Organized by the Global Design Effort (GDE), a team of scientists from around the world, the International Linear Collider (ILC) is an international endeavour that brings together more than 1,000 scientists and engineers from more than 100 universities and laboratories in over two dozen countries. Consisting of two linear accelerators that face each other, the ILC will accelerate and collide electrons and their anti-particles, positrons. Superconducting accelerator cavities operating at temperatures near absolute zero give the particles more and more energy until they collide in the detectors at the centre of the 31-kilometer machine. At the height of operation, bunches of electrons and positrons will collide roughly 7,000 times per second at a total collision energy of 500 GeV, creating a surge of new particles that are tracked and registered in the ILC’s detectors. Each bunch will contain 20 billion electrons or positrons concentrated into an area much smaller than that of a human hair. This means a very high rate of collisions. This high “luminosity”, when combined with the very precise interaction of two point-like colliding particles that annihilate each other, will allow the ILC to deliver a wealth of data to scientists that will allow the properties of particles, such as the Higgs boson, recently discovered at the Large Hadron Collider at CERN, to be measured precisely. It could also shed light on new areas of physics such as dark matter.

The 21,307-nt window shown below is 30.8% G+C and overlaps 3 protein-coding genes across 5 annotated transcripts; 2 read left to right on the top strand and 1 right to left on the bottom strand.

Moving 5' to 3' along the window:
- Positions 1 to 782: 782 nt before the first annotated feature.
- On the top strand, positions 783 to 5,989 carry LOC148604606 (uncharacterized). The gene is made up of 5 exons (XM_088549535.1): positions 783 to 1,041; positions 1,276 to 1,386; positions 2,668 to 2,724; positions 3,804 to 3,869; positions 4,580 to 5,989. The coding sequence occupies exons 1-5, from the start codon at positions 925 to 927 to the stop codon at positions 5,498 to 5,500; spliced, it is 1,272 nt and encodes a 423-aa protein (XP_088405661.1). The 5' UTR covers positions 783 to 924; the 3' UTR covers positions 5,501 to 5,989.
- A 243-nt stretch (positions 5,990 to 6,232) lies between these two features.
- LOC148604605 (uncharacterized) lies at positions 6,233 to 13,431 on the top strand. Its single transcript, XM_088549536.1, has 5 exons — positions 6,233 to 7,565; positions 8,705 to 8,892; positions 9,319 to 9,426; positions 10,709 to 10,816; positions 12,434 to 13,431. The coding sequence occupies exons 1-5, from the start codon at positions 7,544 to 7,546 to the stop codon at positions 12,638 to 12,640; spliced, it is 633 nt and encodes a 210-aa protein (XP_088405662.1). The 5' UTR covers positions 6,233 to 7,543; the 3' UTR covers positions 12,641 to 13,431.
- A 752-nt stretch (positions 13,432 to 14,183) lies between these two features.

The Linear Collider Collaboration is an organisation that brings the two most advanced linear collider designs, the Compact Linear Collider Study (CLIC) and the International Liner Collider (ILC), together under one roof. Headed by former LHC Project Manager Lyn Evans, it strives to coordinate the research and development work that is being done for accelerators and detectors around the world and to take the linear collider project to the next step: a decision that it will be built, and where.
Via Dr. Stefan Gruenwald